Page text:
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2011 was the insurance industry's most costly year on record for natural catastrophe claims, as a devastating sequence of catastrophes occured across the globe.
Natural catastrophes cause terrible loss of life and impose an ever-growing cost on governments and businesses.
This research, commissioned by Lloyd's from the Centre for Economic and Business Research shows, for the first time, an annualised insurance deficit of $168 billion that leaves 17 high growth countries severely exposed to the long-term costs of catastrophic events.
Divided into four sections, our research analyses the facts, providing an urgent call to action to governments, insurers and businesses.
2011 witnessed an unprecedented series of natural catastrophes, devastating whole communities, and pushing global supply chains to breaking point.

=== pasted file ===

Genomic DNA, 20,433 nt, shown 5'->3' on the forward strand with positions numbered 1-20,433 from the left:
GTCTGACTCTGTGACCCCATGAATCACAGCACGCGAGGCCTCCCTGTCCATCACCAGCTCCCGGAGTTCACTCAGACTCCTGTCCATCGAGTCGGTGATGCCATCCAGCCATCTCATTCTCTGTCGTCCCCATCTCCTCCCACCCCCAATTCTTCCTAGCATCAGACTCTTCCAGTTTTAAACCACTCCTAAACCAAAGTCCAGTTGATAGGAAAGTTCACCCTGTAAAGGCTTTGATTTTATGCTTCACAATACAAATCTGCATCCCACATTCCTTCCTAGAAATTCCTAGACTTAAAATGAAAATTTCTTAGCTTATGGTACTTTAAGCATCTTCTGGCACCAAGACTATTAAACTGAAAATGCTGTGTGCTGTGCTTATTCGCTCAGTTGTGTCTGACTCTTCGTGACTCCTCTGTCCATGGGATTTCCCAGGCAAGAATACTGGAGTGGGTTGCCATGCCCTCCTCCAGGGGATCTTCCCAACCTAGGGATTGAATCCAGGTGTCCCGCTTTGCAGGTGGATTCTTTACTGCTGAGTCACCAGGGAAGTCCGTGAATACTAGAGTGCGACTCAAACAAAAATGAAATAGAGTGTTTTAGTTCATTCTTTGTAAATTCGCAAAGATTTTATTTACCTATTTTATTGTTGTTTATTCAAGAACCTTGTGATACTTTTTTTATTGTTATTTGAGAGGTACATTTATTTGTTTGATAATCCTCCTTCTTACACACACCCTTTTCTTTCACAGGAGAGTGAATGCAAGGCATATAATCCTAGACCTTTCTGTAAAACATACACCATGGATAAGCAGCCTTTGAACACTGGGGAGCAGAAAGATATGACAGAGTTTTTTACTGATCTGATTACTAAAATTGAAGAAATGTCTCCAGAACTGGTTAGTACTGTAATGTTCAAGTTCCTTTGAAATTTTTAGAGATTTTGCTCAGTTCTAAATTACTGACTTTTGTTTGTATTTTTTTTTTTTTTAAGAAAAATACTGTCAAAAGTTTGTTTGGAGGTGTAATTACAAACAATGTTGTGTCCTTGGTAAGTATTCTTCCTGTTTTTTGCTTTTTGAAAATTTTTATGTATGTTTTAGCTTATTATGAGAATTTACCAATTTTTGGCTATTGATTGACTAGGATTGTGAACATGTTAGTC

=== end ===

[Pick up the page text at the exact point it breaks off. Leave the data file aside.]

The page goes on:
What impact does the prevalence of non-life insurance have on a country’s ability to recover from a natural catastrophe – and who foots the bill?
Our findings suggest there is a virtuous cycle between levels of non-life insurance penetration, benefits to business and wider GDP growth.
How much do different industries spend on insurance? The research examines the levels of non-life insurance in 16 industries, including transportation, mining, manufacturing, financial services and construction.
On 5 December 2012, Lloyd’s and the Centre for Economics and Business Research jointly hosted a Twitter discussion on how to bridge the global underinsurance gap. Here you can browse some of the highlights from the session.
On 5 December 2012, Lloyd’s and the Centre for Economics and Business Research jointly hosted a Twitter discussion how to bridge the global underinsurance gap.
We have published a series of infographics which summarise the report's key findings in visual form.
The report in pictures
Overview of findings
The role of business
The role of industry
Insurance and the taxpayer
The role of governments
Insurance and growth
Analysis of the impact & aftermath of five recent natural disasters & the role insurance played in reconstruction.
View case studies
This research shows an annualised deficit of $168bn in 17 countries across the world – many of which are high growth economies.
Emerging Risk Reports
Class of Business Reports
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